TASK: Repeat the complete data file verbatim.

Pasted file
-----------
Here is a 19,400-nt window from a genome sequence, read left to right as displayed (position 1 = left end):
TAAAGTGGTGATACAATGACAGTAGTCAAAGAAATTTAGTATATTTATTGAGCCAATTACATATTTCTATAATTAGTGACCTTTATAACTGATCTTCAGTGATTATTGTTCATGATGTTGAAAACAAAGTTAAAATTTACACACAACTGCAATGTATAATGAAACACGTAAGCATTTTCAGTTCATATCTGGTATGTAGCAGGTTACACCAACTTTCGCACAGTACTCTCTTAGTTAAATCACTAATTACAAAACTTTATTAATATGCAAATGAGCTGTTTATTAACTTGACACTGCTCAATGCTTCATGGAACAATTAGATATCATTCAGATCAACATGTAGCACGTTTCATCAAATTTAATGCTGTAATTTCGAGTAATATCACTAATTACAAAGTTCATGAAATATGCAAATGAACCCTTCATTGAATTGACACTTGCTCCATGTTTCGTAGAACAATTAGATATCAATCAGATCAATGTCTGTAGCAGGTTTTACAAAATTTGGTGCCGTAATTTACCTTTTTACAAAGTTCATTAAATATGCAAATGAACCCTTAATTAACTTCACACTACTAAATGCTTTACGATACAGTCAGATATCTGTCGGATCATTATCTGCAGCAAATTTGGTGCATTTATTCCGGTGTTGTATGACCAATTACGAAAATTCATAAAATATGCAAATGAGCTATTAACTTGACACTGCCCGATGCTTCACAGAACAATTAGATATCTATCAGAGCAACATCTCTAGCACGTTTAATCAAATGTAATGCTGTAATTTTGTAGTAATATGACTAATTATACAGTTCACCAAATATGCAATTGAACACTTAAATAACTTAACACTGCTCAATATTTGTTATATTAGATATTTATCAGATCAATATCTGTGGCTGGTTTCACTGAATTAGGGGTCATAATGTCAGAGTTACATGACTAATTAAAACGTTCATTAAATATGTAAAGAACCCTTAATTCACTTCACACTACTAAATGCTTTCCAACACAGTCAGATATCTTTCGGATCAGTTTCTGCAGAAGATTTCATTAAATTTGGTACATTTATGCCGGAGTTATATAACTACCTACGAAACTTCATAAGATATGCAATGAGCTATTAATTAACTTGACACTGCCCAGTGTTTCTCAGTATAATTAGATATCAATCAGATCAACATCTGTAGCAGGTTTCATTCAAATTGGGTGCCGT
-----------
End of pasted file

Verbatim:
Here is a 19,400-nt window from a genome sequence, read left to right as displayed (position 1 = left end):
TAAAGTGGTGATACAATGACAGTAGTCAAAGAAATTTAGTATATTTATTGAGCCAATTACATATTTCTATAATTAGTGACCTTTATAACTGATCTTCAGTGATTATTGTTCATGATGTTGAAAACAAAGTTAAAATTTACACACAACTGCAATGTATAATGAAACACGTAAGCATTTTCAGTTCATATCTGGTATGTAGCAGGTTACACCAACTTTCGCACAGTACTCTCTTAGTTAAATCACTAATTACAAAACTTTATTAATATGCAAATGAGCTGTTTATTAACTTGACACTGCTCAATGCTTCATGGAACAATTAGATATCATTCAGATCAACATGTAGCACGTTTCATCAAATTTAATGCTGTAATTTCGAGTAATATCACTAATTACAAAGTTCATGAAATATGCAAATGAACCCTTCATTGAATTGACACTTGCTCCATGTTTCGTAGAACAATTAGATATCAATCAGATCAATGTCTGTAGCAGGTTTTACAAAATTTGGTGCCGTAATTTACCTTTTTACAAAGTTCATTAAATATGCAAATGAACCCTTAATTAACTTCACACTACTAAATGCTTTACGATACAGTCAGATATCTGTCGGATCATTATCTGCAGCAAATTTGGTGCATTTATTCCGGTGTTGTATGACCAATTACGAAAATTCATAAAATATGCAAATGAGCTATTAACTTGACACTGCCCGATGCTTCACAGAACAATTAGATATCTATCAGAGCAACATCTCTAGCACGTTTAATCAAATGTAATGCTGTAATTTTGTAGTAATATGACTAATTATACAGTTCACCAAATATGCAATTGAACACTTAAATAACTTAACACTGCTCAATATTTGTTATATTAGATATTTATCAGATCAATATCTGTGGCTGGTTTCACTGAATTAGGGGTCATAATGTCAGAGTTACATGACTAATTAAAACGTTCATTAAATATGTAAAGAACCCTTAATTCACTTCACACTACTAAATGCTTTCCAACACAGTCAGATATCTTTCGGATCAGTTTCTGCAGAAGATTTCATTAAATTTGGTACATTTATGCCGGAGTTATATAACTACCTACGAAACTTCATAAGATATGCAATGAGCTATTAATTAACTTGACACTGCCCAGTGTTTCTCAGTATAATTAGATATCAATCAGATCAACATCTGTAGCAGGTTTCATTCAAATTGGGTGCCGT